Aconite and belladonna are indispensable in the exanthemata, and are the drugs most often indicated. It is to be used when the skin is hot, dry, and burning and the temperature high. By its timely use the eruption is facilitated, the temperature lowered, the secretory organs protected, spasms averted, and damage to the kidneys and the over-wrought nervous system forestalled. It is, therefore, indicated in the initial stages of varicella, measles, scarlatina, and sometimes in variola.
While by no means an antirheumatic, aconite is of marked benefit in acute inflammatory rheumatism, when high fever and great restlessness prevail. Besides it protects the heart by lessening the probability of endocarditis and possible heart failure. The dose, however, must be small lest we induce the very calamity we aim to avoid. Locke regarded it almost a specific in uncomplicated rheumatism; but while it greatly aids in reducing fever, inflammation and pain, it needs the assistance of the more direct antirheumatics and their allies, as sodium salicylate, bryonia and macrotys. More slowly, but less certainly, it sometimes alleviates simple acute neuritis.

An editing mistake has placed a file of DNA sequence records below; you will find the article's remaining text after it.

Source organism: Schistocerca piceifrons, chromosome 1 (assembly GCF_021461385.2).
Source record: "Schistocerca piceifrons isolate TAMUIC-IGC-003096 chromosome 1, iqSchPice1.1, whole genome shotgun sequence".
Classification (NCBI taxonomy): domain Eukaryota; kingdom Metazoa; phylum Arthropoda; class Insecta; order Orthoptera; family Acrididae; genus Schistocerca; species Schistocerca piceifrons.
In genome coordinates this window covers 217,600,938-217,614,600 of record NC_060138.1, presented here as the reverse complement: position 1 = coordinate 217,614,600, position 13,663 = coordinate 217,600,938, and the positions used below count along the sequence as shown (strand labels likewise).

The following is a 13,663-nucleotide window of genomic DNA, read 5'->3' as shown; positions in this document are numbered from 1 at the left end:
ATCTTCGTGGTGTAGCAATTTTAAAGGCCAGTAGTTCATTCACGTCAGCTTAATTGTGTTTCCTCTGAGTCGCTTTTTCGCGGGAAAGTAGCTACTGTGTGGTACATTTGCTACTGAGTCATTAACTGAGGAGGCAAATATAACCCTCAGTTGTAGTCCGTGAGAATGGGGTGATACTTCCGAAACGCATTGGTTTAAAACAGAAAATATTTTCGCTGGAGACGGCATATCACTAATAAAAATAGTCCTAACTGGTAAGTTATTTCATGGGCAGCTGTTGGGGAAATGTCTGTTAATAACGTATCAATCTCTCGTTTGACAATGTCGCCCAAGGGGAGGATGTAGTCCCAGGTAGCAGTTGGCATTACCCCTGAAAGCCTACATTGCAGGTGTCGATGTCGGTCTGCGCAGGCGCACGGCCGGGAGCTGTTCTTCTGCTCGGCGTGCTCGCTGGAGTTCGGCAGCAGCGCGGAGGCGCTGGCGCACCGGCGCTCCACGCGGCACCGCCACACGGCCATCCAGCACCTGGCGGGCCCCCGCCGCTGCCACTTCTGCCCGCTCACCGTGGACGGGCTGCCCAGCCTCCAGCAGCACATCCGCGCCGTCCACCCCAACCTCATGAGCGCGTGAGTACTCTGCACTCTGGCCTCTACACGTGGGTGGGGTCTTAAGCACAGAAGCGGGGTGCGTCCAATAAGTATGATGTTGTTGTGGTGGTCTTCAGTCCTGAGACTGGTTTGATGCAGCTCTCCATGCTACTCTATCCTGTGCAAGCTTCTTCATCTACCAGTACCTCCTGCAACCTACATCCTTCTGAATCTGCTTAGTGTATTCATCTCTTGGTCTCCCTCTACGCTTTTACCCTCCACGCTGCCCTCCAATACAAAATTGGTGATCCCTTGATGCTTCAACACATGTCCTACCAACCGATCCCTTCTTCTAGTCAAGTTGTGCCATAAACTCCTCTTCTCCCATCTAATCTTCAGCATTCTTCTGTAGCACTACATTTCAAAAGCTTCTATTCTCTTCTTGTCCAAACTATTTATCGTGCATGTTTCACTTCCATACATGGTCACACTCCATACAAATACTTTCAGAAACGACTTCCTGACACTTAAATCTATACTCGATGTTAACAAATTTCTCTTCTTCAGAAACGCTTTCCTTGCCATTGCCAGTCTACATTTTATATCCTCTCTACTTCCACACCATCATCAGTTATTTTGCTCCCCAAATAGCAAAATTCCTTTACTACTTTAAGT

Mumps is well treated by aconite, asclepias and phytolacca, while for mastitis aconite, bryonia, and phytolacca are our most effective agents. With careful nursing, emptying of the breasts, and sometimes judicious strapping and supporting of the glands the formation of pus may be averted. Should it form, the bistoury is the only rational medium of relief.